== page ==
Those who mistake the shadow
for the substance,
and the substance for the shadow,
will never arrive at the place of Truth
as they continually pursue false goals.
Dhammapada verse : 11
Dhamma reality & fantasy
At one time many years ago, I had a female student who came to learn Vipassana meditation with me. After some weeks she was met by a friend who also claimed a meditation practice.
‘How long have you been learning?’ asked the friend.
‘Oh, for about six weeks now,’ my student replied.
‘Are you seeing green lights yet?’ continued the friend.
‘No,’ replied my student somewhat startled by the question.
‘Then your meditation isn’t working!’ said the friend.
Some years ago I was invited to give lectures and workshops at the Mind, Body Spirit festival in London. This was intriguing for me as I would be able to meet and brush shoulders with other spiritual practioners, albeit from many so called ‘New Age’ disciplines. In the end it was an interesting and often amusing experience and it’s teachings of personal confusion and manipulation have stayed with me since that time.
The spiritual world is filled with imagination and fantasy and, like the Harry Potter films, is very appealing to many. I witnessed many things that were not only surprising to someone who had earnestly trained with a true master for many years, but actually shocking as to the level of spiritual exploitation and manipulation rampant at such an exposition.
It is true that if we are not awake, we are truly asleep and in our endless quest for happiness and ego reinforcement we will open ourselves to many kinds of foolishness, no matter how intelligent we feel ourselves to be.
A man sat in a restaurant and asked the waiter what was the special of the day.
‘We have a wonderful piece of tongue,’ replied the waiter.
The customer was shocked, ‘oh no,’ he cried, ‘I couldn’t eat anything that has come out of the mouth of an animal. Bring me an egg!’
The reality of our training is that the deep and profound truth that we call Dhamma is, in fact, quite ordinary and is always right in front of us.
However, it is the very ‘nothing specialness’ of this truth that becomes the greatest obstacle to it’s complete realisation, and because of this remains unknown to the majority of spiritual and religious practictioners who earnestly seek something out side the reality of the moment, and therefore the reality of life.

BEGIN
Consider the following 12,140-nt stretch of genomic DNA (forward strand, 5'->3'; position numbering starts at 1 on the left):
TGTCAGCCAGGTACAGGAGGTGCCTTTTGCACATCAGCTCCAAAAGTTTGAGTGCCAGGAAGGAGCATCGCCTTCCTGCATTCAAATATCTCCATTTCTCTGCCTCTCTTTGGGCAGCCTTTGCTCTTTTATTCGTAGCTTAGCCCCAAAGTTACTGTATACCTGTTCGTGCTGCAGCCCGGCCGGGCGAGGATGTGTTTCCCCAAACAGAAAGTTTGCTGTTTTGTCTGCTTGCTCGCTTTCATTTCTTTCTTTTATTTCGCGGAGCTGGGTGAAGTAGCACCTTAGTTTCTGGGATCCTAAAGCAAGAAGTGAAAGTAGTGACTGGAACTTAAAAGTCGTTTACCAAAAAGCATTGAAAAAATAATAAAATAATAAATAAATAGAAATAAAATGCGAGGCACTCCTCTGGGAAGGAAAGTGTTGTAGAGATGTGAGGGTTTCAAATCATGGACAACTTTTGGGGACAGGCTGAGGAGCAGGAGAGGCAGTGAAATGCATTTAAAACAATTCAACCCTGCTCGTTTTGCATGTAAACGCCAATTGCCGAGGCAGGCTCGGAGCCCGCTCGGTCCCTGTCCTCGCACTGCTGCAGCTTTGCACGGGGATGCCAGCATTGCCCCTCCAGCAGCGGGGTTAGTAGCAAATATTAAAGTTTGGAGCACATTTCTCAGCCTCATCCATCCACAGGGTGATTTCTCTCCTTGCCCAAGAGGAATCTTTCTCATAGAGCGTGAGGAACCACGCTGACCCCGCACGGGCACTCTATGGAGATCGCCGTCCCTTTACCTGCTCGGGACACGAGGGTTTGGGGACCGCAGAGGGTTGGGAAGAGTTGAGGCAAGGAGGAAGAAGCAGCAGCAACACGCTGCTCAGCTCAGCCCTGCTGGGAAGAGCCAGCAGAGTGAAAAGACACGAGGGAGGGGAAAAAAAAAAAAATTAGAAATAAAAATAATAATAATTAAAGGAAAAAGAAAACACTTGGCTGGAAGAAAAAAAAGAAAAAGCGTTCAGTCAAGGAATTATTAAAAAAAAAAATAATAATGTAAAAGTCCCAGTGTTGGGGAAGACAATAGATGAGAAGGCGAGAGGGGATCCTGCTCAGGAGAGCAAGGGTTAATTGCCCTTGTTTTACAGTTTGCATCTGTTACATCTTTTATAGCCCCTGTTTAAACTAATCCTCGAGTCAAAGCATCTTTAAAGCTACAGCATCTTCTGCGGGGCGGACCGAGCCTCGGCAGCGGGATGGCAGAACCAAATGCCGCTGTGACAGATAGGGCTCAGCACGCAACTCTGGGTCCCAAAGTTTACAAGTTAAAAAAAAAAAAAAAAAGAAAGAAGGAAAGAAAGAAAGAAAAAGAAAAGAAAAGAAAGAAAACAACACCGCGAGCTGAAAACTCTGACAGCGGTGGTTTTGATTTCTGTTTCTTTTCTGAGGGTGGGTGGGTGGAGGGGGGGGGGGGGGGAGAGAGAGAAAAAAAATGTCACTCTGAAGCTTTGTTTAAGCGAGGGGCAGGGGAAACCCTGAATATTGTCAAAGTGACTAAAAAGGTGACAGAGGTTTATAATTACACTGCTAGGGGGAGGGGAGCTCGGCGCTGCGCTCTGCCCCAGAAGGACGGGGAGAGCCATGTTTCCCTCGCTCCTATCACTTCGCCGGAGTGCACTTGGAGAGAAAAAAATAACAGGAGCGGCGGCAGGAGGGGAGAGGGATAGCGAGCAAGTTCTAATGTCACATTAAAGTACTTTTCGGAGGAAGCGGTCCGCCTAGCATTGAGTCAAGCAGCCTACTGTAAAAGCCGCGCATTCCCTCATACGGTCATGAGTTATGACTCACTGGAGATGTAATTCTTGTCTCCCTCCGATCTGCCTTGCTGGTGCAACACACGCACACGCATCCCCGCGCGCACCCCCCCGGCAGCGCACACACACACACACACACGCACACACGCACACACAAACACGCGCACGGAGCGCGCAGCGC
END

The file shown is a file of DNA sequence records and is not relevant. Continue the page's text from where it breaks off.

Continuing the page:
The world that we experience is always unique and personal to us, as is everything we meet and empower. It begins and ends with mind.
Wherever we feel ourselves to be in our life right now, is only the consequence of the different moments of mind that we have empowered and brought into fruition. No-one can lift you up,but no-one can throw you down either. No-one can make you happy, but no-one can make you unhappy either, only you can do these things!
The secret of true and complete liberation is always with us, and takes only a moment of clarity. To stop seeking something from outside ourselves to bring happiness, and to realise that everything that we want, we already have.
We don’t need Buddha statues or incense, crucifixes or rosaries, chanting, affirmations or magic spells.
In the end, freedom isn’t something to get, it’s something to realise.
The Buddha used his life as his greatest teacher. Old age, sickness and death. Pain, suffering, disatisfaction and fear. Happiness and unhappiness arising and passing away.
Not special qualities available to only a chosen few, but the very best Dhamma masters directly in front of us if only we know how to look and have the bravery and honesty to apply ourselves to their teachings.
The true liberation of Dhamma is never a ‘getting of something’, no matter what colour or how enticing that may be, but only the putting down and walking away from the delusion of ego and self identity – the true cause of our unhappiness and disatisfaction in life.
May all beings be happy.
My return from India & Being Awake
Inspired as always by my recent sojourn in the beautiful country of India, and perhaps especially in my spiritual home of Budh Gaya, I want to encourage everyone, no matter who, no matter where, to make the best use of our limited lifetime to commit to a true and enthusisastic Dhamma practice.
May all beings be happy.
Anjali with Michael
coming together in Dhamma
A new service for close disciples of Michael
Anjali is the Buddhist word for the hands coming together in front of the heart in an attitude of prayer. It signifies mutual respect, gratitude and humility, and this is where we meet you and I, on our Dhamma Path, in an environment of love and compassion.
May all beings be happy
Our motivating force this year is to bring the Pure Dhamma Teachings to as many people as possible. One way to encourage others to learn more about Michael is through written testamonials. A new page has been added to our website, and we thank everyone who has generously supplied their words and experiences of their relationship with Michael. If you would like to add your thoughts to this page we will be very happy and grateful to hear from you. You can write your comments directly by going to this page on our website.
The Master called out to himself every day: `Master.' Then he answered himself: `Yes, sir.' After that he added: `Stay clear.' Again he answered: `Yes, sir.'`
After that,' he continued, `do not be deceived by others.'
`Yes, sir; yes, sir,' he answered.
Talking about awareness is not being aware. Talking about love is not being loving. In the end we cannot escape the neccessity of the actual work of practice.
From Buttons in the Dana box
'Without a close and intimate reltionship with the Master
we will simply drift in our spiritual life.'
(Skype Dhamma Talk 2012)
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